Bec in the library

"I have always imagined that paradise will be a kind of library." — Jorge Luis Borges

Finding my way: a reflection on pathfinder creation October 5, 2013

This is Part B of my final assignment for ETL501: The Information Environment, critically analysing the process of creating a pathfinder.

 

This pathfinder was created to assist Grade 4 students inquire into how environmental changes are connected to human consumption. Whilst students will choose their own personal inquiries into this central idea, expected broad topics under this umbrella, which are covered by this pathfinder, include global warming, climate change, waste management and conservation.

This unit is one of six taught throughout the year, however the only one under the transdisciplinary theme of “Sharing the Planet”. It has a strong social studies component but there are also science and literacy links. The key concepts are connection and responsibility with related concepts of consumption and sustainability. The learning outcomes the students will be working towards when using the pathfinder are:

  •  LAA.CT.4.7 comprehend, respond to and analyze literary non-literary texts.
  •  HUM.GU.4.3 Learners will gather, evaluate and use information.

Throughout the pathfinder creation process, I took myself through the steps I would expect of a student when searching for resources. Based on Kuiper, Volman & Terwel’s (2008) and Valenza’s (2004) observations of effective student searching, as well as the readings from Module 6 (CSU, 2013), I planned my search using a concept map consisting of key words from the unit vocabulary list and a list of questions taken from the unit planner.

Keeping Herring’s (2011) website criteria in mind, I used the librarian created, student-specific search engines, KidsClick and ipl2. I knew it was highly likely I was going to find sites that were technically and educationally sound as well as reliable in terms of authorship and content.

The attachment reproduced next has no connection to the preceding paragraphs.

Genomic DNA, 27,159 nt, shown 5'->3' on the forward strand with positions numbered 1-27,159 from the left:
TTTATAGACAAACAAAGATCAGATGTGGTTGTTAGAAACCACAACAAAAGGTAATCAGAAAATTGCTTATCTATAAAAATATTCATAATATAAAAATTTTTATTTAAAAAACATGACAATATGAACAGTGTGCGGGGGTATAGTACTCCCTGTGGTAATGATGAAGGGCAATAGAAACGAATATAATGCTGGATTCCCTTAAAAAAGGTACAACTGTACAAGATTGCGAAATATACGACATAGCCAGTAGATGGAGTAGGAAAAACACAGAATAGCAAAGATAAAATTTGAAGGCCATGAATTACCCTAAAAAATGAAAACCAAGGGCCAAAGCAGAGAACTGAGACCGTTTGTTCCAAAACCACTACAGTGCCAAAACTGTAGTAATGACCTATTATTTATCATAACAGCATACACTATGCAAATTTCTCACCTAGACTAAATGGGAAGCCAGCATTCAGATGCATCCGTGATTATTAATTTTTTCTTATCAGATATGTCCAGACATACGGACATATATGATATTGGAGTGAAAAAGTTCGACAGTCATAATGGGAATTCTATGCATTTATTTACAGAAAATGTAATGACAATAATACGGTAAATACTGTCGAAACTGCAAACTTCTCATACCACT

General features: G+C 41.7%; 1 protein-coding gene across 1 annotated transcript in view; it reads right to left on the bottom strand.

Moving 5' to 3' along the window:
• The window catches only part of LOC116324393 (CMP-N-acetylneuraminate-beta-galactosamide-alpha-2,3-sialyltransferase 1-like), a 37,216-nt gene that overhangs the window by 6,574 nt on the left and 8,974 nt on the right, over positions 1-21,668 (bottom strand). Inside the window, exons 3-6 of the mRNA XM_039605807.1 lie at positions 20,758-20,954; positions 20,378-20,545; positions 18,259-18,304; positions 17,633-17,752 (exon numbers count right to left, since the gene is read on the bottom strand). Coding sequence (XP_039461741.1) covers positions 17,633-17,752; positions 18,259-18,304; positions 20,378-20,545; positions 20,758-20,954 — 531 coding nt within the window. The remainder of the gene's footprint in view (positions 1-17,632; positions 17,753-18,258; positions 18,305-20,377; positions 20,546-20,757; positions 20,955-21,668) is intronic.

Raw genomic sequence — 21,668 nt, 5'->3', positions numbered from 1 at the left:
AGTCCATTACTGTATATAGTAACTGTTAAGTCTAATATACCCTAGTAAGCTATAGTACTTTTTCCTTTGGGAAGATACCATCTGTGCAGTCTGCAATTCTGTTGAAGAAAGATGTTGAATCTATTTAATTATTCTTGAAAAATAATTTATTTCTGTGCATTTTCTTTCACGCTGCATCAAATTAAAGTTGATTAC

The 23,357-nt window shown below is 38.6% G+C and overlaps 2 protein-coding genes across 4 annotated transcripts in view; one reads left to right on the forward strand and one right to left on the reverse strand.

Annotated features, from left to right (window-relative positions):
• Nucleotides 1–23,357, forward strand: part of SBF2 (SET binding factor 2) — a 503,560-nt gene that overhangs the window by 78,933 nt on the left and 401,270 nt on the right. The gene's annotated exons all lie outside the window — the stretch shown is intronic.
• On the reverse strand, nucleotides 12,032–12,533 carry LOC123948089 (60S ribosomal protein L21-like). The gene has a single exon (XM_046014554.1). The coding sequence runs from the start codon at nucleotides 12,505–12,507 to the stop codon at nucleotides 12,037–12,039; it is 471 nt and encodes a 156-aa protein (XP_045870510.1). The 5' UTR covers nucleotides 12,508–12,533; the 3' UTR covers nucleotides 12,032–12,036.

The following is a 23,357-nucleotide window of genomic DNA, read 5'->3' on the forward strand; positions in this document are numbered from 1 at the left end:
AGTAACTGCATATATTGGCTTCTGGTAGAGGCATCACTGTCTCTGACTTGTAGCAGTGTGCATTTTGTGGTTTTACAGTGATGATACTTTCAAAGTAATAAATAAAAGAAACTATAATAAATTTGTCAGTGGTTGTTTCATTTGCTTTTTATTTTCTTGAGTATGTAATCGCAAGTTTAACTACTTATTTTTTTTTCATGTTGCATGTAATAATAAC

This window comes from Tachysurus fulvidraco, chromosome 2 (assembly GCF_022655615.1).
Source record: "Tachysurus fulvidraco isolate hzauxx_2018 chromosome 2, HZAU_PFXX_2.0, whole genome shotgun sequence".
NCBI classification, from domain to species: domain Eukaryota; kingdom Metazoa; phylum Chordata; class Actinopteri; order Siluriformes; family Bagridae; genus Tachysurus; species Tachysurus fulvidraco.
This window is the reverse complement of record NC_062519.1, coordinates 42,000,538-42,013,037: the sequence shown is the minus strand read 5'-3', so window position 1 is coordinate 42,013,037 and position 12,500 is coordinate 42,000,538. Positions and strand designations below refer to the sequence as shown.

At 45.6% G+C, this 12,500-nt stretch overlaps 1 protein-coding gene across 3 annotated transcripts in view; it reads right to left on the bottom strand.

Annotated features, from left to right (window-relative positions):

I was absolutely shocked by how high the sites I had chosen had come out on readability tests, there was not a single site that came out lower than Grade 5, even those targeted to K-3! These results certainly rammed home Kuiper, Volman & Terwel’s (2008) assertions about how important it is to scaffold internet use for elementary aged children.

As information about the environment can change rapidly, using the school’s OPAC proved extremely helpful, enabling me to find the most recently acquired resources. A basic search on Google and Bing led me to a Follett comparison tool for texts by the various publishing houses. This clarified the reading and interest age of the resources I had chosen, leading to the discarding and replacement of several choices.

Understanding how to create a pathfinder that would enhance my students’ use of information literacy skills was challenging. Based on my knowledge of how my school’s students are taught interactively through the online world of blogs (heavily embedding files and links), I was creating online curriculum instead of a pathfinder embedded with ILS. The difference between giving instructions and directions baffled me for some time and I was mired in indecision and frustration about how I could make my pathfinder’s emphasis on ILS simple yet effective. This was especially important as our students have had very little explicit instruction in, or practice with, ILS.

Discussing my problem with the school’s two Technology Integrators and re-reading Abilock’s (2004) and Eisenberg’s (2003) ILS work helped guide me in a new direction. I decided adding one or two key skills as dot points to each resource could help students learn and assimilate ILS into their research toolkit in small increments.